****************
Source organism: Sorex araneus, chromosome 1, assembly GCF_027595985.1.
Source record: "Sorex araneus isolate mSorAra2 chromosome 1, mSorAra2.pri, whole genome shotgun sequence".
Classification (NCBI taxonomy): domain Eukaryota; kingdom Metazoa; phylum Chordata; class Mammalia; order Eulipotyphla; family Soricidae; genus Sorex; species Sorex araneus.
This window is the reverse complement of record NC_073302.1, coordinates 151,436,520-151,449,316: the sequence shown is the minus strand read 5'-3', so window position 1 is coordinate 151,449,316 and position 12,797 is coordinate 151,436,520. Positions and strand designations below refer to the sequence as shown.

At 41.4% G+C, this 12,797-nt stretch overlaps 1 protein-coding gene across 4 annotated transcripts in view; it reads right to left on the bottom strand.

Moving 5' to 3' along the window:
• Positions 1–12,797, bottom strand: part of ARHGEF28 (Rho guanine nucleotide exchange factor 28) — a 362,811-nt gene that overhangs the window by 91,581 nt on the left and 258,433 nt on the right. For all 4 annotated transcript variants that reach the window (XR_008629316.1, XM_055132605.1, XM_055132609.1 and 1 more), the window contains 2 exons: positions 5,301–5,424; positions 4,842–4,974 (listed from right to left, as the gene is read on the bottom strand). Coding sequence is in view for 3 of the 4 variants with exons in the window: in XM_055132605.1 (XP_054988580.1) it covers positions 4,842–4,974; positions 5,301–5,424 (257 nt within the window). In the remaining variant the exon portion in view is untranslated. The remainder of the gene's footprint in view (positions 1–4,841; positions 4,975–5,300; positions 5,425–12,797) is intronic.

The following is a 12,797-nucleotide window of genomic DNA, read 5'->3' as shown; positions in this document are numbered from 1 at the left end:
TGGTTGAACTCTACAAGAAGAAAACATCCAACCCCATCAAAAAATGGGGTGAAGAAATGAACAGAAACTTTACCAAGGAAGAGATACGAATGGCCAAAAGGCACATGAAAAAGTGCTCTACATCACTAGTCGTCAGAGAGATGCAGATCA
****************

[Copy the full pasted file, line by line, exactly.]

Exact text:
Source organism: Sorex araneus, chromosome 1, assembly GCF_027595985.1.
Source record: "Sorex araneus isolate mSorAra2 chromosome 1, mSorAra2.pri, whole genome shotgun sequence".
Classification (NCBI taxonomy): domain Eukaryota; kingdom Metazoa; phylum Chordata; class Mammalia; order Eulipotyphla; family Soricidae; genus Sorex; species Sorex araneus.
This window is the reverse complement of record NC_073302.1, coordinates 151,436,520-151,449,316: the sequence shown is the minus strand read 5'-3', so window position 1 is coordinate 151,449,316 and position 12,797 is coordinate 151,436,520. Positions and strand designations below refer to the sequence as shown.

At 41.4% G+C, this 12,797-nt stretch overlaps 1 protein-coding gene across 4 annotated transcripts in view; it reads right to left on the bottom strand.

Moving 5' to 3' along the window:
• Positions 1–12,797, bottom strand: part of ARHGEF28 (Rho guanine nucleotide exchange factor 28) — a 362,811-nt gene that overhangs the window by 91,581 nt on the left and 258,433 nt on the right. For all 4 annotated transcript variants that reach the window (XR_008629316.1, XM_055132605.1, XM_055132609.1 and 1 more), the window contains 2 exons: positions 5,301–5,424; positions 4,842–4,974 (listed from right to left, as the gene is read on the bottom strand). Coding sequence is in view for 3 of the 4 variants with exons in the window: in XM_055132605.1 (XP_054988580.1) it covers positions 4,842–4,974; positions 5,301–5,424 (257 nt within the window). In the remaining variant the exon portion in view is untranslated. The remainder of the gene's footprint in view (positions 1–4,841; positions 4,975–5,300; positions 5,425–12,797) is intronic.

The following is a 12,797-nucleotide window of genomic DNA, read 5'->3' as shown; positions in this document are numbered from 1 at the left end:
TGGTTGAACTCTACAAGAAGAAAACATCCAACCCCATCAAAAAATGGGGTGAAGAAATGAACAGAAACTTTACCAAGGAAGAGATACGAATGGCCAAAAGGCACATGAAAAAGTGCTCTACATCACTAGTCGTCAGAGAGATGCAGATCA